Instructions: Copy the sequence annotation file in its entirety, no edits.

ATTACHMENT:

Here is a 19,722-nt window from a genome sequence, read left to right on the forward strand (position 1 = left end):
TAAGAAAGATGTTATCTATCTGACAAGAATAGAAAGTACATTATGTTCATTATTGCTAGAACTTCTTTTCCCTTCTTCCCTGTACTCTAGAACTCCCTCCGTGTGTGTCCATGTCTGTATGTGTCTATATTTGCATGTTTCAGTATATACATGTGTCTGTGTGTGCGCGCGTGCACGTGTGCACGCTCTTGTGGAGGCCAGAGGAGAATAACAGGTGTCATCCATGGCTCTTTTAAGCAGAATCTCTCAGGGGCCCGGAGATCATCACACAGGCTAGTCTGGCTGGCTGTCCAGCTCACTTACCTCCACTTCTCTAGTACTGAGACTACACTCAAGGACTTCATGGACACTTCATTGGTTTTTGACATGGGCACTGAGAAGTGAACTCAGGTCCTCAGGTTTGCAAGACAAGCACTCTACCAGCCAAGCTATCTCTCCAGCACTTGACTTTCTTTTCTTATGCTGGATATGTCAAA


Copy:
Here is a 19,722-nt window from a genome sequence, read left to right on the forward strand (position 1 = left end):
TAAGAAAGATGTTATCTATCTGACAAGAATAGAAAGTACATTATGTTCATTATTGCTAGAACTTCTTTTCCCTTCTTCCCTGTACTCTAGAACTCCCTCCGTGTGTGTCCATGTCTGTATGTGTCTATATTTGCATGTTTCAGTATATACATGTGTCTGTGTGTGCGCGCGTGCACGTGTGCACGCTCTTGTGGAGGCCAGAGGAGAATAACAGGTGTCATCCATGGCTCTTTTAAGCAGAATCTCTCAGGGGCCCGGAGATCATCACACAGGCTAGTCTGGCTGGCTGTCCAGCTCACTTACCTCCACTTCTCTAGTACTGAGACTACACTCAAGGACTTCATGGACACTTCATTGGTTTTTGACATGGGCACTGAGAAGTGAACTCAGGTCCTCAGGTTTGCAAGACAAGCACTCTACCAGCCAAGCTATCTCTCCAGCACTTGACTTTCTTTTCTTATGCTGGATATGTCAAA